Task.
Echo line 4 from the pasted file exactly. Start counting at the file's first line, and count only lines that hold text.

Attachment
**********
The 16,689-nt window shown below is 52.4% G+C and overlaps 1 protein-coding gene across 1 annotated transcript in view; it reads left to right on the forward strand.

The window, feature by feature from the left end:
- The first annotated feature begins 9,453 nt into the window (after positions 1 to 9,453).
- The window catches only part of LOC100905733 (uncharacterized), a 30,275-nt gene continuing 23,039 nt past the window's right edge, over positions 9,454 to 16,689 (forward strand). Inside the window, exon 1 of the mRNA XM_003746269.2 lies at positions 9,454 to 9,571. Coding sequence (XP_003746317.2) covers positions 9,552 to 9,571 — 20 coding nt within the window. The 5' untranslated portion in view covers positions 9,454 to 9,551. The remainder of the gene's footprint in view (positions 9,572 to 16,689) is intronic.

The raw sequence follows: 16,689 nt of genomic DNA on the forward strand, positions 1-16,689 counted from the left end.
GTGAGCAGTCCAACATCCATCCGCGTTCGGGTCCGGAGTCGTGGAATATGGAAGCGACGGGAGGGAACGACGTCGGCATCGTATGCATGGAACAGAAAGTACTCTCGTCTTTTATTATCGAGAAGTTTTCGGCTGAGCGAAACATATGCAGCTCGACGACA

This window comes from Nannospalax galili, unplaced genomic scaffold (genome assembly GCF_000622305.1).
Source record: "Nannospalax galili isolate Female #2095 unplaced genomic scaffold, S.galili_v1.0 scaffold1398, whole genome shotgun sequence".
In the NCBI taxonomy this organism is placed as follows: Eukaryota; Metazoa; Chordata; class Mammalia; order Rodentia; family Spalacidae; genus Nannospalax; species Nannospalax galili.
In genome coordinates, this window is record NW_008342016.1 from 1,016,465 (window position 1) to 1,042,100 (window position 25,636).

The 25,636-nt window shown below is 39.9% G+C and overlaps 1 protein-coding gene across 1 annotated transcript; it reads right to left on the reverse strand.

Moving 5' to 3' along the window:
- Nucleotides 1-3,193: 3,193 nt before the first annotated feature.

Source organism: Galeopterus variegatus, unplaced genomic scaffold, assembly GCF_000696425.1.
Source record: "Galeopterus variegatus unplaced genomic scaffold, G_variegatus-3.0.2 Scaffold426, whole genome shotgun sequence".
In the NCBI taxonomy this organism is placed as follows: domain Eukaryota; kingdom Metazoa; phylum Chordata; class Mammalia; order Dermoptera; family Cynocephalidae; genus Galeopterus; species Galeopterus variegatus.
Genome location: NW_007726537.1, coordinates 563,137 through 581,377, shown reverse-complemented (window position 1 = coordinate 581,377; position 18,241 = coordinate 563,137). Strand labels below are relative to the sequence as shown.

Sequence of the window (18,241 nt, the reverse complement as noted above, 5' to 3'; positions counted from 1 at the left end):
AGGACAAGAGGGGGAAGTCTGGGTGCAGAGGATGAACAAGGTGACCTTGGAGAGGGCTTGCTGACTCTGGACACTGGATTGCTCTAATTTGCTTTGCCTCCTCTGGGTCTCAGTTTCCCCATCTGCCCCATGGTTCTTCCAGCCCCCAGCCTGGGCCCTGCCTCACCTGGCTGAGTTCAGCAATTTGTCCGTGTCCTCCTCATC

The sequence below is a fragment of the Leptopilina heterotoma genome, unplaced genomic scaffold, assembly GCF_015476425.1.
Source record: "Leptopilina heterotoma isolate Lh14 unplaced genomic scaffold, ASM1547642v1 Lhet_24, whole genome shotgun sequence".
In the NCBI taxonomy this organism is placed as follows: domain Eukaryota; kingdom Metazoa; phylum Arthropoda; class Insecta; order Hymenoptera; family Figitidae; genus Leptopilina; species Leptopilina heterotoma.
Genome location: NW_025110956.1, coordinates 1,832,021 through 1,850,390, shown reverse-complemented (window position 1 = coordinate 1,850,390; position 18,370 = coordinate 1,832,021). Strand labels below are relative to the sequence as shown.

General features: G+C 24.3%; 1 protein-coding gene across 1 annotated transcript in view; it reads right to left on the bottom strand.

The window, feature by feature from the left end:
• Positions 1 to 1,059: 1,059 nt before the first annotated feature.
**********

- The window catches only part of LOC100905733 (uncharacterized), a 30,275-nt gene continuing 23,039 nt past the window's right edge, over positions 9,454 to 16,689 (forward strand). Inside the window, exon 1 of the mRNA XM_003746269.2 lies at positions 9,454 to 9,571. Coding sequence (XP_003746317.2) covers positions 9,552 to 9,571 — 20 coding nt within the window. The 5' untranslated portion in view covers positions 9,454 to 9,551. The remainder of the gene's footprint in view (positions 9,572 to 16,689) is intronic.